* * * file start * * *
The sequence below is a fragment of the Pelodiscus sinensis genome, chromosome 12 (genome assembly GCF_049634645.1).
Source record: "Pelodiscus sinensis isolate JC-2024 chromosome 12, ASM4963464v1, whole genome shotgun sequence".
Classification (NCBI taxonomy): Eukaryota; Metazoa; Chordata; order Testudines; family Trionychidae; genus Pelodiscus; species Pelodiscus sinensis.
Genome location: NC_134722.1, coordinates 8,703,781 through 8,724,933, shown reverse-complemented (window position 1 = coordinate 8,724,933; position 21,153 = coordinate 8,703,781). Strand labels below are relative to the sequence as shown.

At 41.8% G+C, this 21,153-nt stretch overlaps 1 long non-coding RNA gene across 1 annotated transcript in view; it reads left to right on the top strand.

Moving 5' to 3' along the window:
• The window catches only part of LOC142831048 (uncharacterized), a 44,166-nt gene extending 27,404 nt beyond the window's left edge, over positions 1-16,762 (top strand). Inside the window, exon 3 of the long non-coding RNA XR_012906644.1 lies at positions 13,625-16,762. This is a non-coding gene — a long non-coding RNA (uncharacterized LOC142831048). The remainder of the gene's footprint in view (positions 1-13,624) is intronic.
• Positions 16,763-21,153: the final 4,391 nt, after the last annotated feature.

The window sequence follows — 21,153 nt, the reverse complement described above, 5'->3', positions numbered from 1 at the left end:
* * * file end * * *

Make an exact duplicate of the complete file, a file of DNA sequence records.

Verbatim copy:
The sequence below is a fragment of the Pelodiscus sinensis genome, chromosome 12 (genome assembly GCF_049634645.1).
Source record: "Pelodiscus sinensis isolate JC-2024 chromosome 12, ASM4963464v1, whole genome shotgun sequence".
Classification (NCBI taxonomy): Eukaryota; Metazoa; Chordata; order Testudines; family Trionychidae; genus Pelodiscus; species Pelodiscus sinensis.
Genome location: NC_134722.1, coordinates 8,703,781 through 8,724,933, shown reverse-complemented (window position 1 = coordinate 8,724,933; position 21,153 = coordinate 8,703,781). Strand labels below are relative to the sequence as shown.

At 41.8% G+C, this 21,153-nt stretch overlaps 1 long non-coding RNA gene across 1 annotated transcript in view; it reads left to right on the top strand.

Moving 5' to 3' along the window:
• The window catches only part of LOC142831048 (uncharacterized), a 44,166-nt gene extending 27,404 nt beyond the window's left edge, over positions 1-16,762 (top strand). Inside the window, exon 3 of the long non-coding RNA XR_012906644.1 lies at positions 13,625-16,762. This is a non-coding gene — a long non-coding RNA (uncharacterized LOC142831048). The remainder of the gene's footprint in view (positions 1-13,624) is intronic.
• Positions 16,763-21,153: the final 4,391 nt, after the last annotated feature.

The window sequence follows — 21,153 nt, the reverse complement described above, 5'->3', positions numbered from 1 at the left end: